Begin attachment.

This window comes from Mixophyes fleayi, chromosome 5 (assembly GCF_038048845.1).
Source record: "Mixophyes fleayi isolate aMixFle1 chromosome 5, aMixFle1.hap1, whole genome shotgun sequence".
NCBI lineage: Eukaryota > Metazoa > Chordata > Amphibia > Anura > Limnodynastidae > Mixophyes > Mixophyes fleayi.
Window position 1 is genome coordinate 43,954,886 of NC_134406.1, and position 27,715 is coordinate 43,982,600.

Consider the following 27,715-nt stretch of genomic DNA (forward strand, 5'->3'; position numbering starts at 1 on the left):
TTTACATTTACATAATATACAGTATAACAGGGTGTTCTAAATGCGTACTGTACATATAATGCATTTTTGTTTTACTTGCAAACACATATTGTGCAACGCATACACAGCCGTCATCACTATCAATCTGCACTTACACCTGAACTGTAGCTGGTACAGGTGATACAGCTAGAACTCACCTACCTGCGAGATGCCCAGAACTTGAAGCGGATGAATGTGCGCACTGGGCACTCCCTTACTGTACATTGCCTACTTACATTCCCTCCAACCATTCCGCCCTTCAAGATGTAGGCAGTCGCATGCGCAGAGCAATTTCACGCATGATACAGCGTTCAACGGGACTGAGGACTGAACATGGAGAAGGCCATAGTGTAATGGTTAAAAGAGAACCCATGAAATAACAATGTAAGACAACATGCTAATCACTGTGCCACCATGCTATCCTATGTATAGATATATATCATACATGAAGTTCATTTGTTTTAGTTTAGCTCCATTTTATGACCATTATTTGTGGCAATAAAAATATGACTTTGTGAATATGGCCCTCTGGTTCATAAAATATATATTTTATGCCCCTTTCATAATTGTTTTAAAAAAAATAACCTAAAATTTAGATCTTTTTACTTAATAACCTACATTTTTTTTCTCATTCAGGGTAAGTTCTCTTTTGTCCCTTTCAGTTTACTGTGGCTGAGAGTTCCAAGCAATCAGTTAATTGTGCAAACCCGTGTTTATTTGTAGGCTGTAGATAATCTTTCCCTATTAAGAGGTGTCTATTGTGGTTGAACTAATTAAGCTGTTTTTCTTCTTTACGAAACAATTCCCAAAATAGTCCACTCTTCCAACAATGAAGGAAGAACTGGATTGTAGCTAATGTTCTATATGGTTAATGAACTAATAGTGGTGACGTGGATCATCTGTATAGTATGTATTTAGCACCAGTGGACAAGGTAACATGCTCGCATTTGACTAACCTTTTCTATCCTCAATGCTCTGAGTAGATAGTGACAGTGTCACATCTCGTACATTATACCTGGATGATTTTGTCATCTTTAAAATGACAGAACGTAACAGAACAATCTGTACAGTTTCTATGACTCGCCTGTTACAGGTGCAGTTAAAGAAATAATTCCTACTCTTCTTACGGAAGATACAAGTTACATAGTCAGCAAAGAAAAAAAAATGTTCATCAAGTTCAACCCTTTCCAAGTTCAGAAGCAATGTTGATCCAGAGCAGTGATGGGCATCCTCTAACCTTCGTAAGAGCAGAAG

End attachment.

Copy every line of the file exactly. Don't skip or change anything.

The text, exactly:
This window comes from Mixophyes fleayi, chromosome 5 (assembly GCF_038048845.1).
Source record: "Mixophyes fleayi isolate aMixFle1 chromosome 5, aMixFle1.hap1, whole genome shotgun sequence".
NCBI lineage: Eukaryota > Metazoa > Chordata > Amphibia > Anura > Limnodynastidae > Mixophyes > Mixophyes fleayi.
Window position 1 is genome coordinate 43,954,886 of NC_134406.1, and position 27,715 is coordinate 43,982,600.

Consider the following 27,715-nt stretch of genomic DNA (forward strand, 5'->3'; position numbering starts at 1 on the left):
TTTACATTTACATAATATACAGTATAACAGGGTGTTCTAAATGCGTACTGTACATATAATGCATTTTTGTTTTACTTGCAAACACATATTGTGCAACGCATACACAGCCGTCATCACTATCAATCTGCACTTACACCTGAACTGTAGCTGGTACAGGTGATACAGCTAGAACTCACCTACCTGCGAGATGCCCAGAACTTGAAGCGGATGAATGTGCGCACTGGGCACTCCCTTACTGTACATTGCCTACTTACATTCCCTCCAACCATTCCGCCCTTCAAGATGTAGGCAGTCGCATGCGCAGAGCAATTTCACGCATGATACAGCGTTCAACGGGACTGAGGACTGAACATGGAGAAGGCCATAGTGTAATGGTTAAAAGAGAACCCATGAAATAACAATGTAAGACAACATGCTAATCACTGTGCCACCATGCTATCCTATGTATAGATATATATCATACATGAAGTTCATTTGTTTTAGTTTAGCTCCATTTTATGACCATTATTTGTGGCAATAAAAATATGACTTTGTGAATATGGCCCTCTGGTTCATAAAATATATATTTTATGCCCCTTTCATAATTGTTTTAAAAAAAATAACCTAAAATTTAGATCTTTTTACTTAATAACCTACATTTTTTTTCTCATTCAGGGTAAGTTCTCTTTTGTCCCTTTCAGTTTACTGTGGCTGAGAGTTCCAAGCAATCAGTTAATTGTGCAAACCCGTGTTTATTTGTAGGCTGTAGATAATCTTTCCCTATTAAGAGGTGTCTATTGTGGTTGAACTAATTAAGCTGTTTTTCTTCTTTACGAAACAATTCCCAAAATAGTCCACTCTTCCAACAATGAAGGAAGAACTGGATTGTAGCTAATGTTCTATATGGTTAATGAACTAATAGTGGTGACGTGGATCATCTGTATAGTATGTATTTAGCACCAGTGGACAAGGTAACATGCTCGCATTTGACTAACCTTTTCTATCCTCAATGCTCTGAGTAGATAGTGACAGTGTCACATCTCGTACATTATACCTGGATGATTTTGTCATCTTTAAAATGACAGAACGTAACAGAACAATCTGTACAGTTTCTATGACTCGCCTGTTACAGGTGCAGTTAAAGAAATAATTCCTACTCTTCTTACGGAAGATACAAGTTACATAGTCAGCAAAGAAAAAAAAATGTTCATCAAGTTCAACCCTTTCCAAGTTCAGAAGCAATGTTGATCCAGAGCAGTGATGGGCATCCTCTAACCTTCGTAAGAGCAGAAG